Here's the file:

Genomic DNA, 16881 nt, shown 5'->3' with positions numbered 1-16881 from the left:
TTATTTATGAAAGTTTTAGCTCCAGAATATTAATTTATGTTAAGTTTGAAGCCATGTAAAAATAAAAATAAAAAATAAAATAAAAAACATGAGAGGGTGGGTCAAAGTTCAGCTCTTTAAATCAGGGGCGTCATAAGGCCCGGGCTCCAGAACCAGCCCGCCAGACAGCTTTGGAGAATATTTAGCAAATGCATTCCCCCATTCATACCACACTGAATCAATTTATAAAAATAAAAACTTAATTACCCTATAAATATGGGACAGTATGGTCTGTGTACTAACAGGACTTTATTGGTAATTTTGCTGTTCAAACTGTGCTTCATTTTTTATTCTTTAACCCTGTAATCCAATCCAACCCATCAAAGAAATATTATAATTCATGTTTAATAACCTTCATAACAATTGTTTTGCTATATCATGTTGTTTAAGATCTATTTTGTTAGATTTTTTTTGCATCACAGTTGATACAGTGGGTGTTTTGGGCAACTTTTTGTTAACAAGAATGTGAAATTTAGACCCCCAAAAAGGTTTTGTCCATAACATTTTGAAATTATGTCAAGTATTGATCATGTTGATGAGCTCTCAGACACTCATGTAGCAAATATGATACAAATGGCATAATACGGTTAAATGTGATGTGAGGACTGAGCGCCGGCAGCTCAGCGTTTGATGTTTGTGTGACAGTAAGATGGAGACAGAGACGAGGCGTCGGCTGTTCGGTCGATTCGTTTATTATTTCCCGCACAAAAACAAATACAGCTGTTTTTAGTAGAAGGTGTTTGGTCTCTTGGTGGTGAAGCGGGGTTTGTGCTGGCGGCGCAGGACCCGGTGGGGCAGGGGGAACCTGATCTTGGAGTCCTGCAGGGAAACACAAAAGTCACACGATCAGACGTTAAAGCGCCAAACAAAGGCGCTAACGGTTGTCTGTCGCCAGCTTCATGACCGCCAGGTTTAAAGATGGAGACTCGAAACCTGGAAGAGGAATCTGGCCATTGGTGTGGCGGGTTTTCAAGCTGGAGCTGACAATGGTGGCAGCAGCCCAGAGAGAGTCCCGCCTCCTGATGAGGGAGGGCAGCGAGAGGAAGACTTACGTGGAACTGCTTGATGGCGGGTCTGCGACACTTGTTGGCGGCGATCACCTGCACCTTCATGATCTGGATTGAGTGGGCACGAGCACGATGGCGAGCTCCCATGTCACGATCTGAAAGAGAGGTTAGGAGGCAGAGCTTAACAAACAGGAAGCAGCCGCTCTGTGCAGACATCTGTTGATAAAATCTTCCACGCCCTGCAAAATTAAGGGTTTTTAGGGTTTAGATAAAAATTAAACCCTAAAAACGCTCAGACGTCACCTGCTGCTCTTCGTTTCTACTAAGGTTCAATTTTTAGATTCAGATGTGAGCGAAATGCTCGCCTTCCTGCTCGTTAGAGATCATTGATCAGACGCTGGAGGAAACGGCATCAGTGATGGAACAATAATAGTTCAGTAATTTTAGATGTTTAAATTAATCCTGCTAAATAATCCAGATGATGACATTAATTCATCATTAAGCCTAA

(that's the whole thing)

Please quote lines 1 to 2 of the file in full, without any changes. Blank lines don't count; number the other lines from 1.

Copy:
Genomic DNA, 16881 nt, shown 5'->3' with positions numbered 1-16881 from the left:
TTATTTATGAAAGTTTTAGCTCCAGAATATTAATTTATGTTAAGTTTGAAGCCATGTAAAAATAAAAATAAAAAATAAAATAAAAAACATGAGAGGGTGGGTCAAAGTTCAGCTCTTTAAATCAGGGGCGTCATAAGGCCCGGGCTCCAGAACCAGCCCGCCAGACAGCTTTGGAGAATATTTAGCAAATGCATTCCCCCATTCATACCACACTGAATCAATTTATAAAAATAAAAACTTAATTACCCTATAAATATGGGACAGTATGGTCTGTGTACTAACAGGACTTTATTGGTAATTTTGCTGTTCAAACTGTGCTTCATTTTTTATTCTTTAACCCTGTAATCCAATCCAACCCATCAAAGAAATATTATAATTCATGTTTAATAACCTTCATAACAATTGTTTTGCTATATCATGTTGTTTAAGATCTATTTTGTTAGATTTTTTTTGCATCACAGTTGATACAGTGGGTGTTTTGGGCAACTTTTTGTTAACAAGAATGTGAAATTTAGACCCCCAAAAAGGTTTTGTCCATAACATTTTGAAATTATGTCAAGTATTGATCATGTTGATGAGCTCTCAGACACTCATGTAGCAAATATGATACAAATGGCATAATACGGTTAAATGTGATGTGAGGACTGAGCGCCGGCAGCTCAGCGTTTGATGTTTGTGTGACAGTAAGATGGAGACAGAGACGAGGCGTCGGCTGTTCGGTCGATTCGTTTATTATTTCCCGCACAAAAACAAATACAGCTGTTTTTAGTAGAAGGTGTTTGGTCTCTTGGTGGTGAAGCGGGGTTTGTGCTGGCGGCGCAGGACCCGGTGGGGCAGGGGGAACCTGATCTTGGAGTCCTGCAGGGAAACACAAAAGTCACACGATCAGACGTTAAAGCGCCAAACAAAGGCGCTAACGGTTGTCTGTCGCCAGCTTCATGACCGCCAGGTTTAAAGATGGAGACTCGAAACCTGGAAGAGGAATCTGGCCATTGGTGTGGCGGGTTTTCAAGCTGGAGCTGACAATGGTGGCAGCAGCCCAGAGAGAGTCCCGCCTCCTGATGAGGGAGGGCAGCGAGAGGAAGACTTACGTGGAACTGCTTGATGGCGGGTCTGCGACACTTGTTGGCGGCGATCACCTGCACCTTCATGATCTGGATTGAGTGGGCACGAGCACGATGGCGAGCTCCCATGTCACGATCTGAAAGAGAGGTTAGGAGGCAGAGCTTAACAAACAGGAAGCAGCCGCTCTGTGCAGACATCTGTTGATAAAATCTTCCACGCCCTGCAAAATTAAGGGTTTTTAGGGTTTAGATAAAAATTAAACCCTAAAAACGCTCAGACGTCACCTGCTGCTCTTCGTTTCTACTAAGGTTCAATTTTTAGATTCAGATGTGAGCGAAATGCTCGCCTTCCTGCTCGTTAGAGATCATTGATCAGACGCTGGAGGAAACGGCATCAGTGATGGAACAATAATAGTTCAGTAATTTTAGATGTTTAAATTAATCCTGCTAAATAATCCAGATGATGACATTAATTCATCATTAAGCCTAA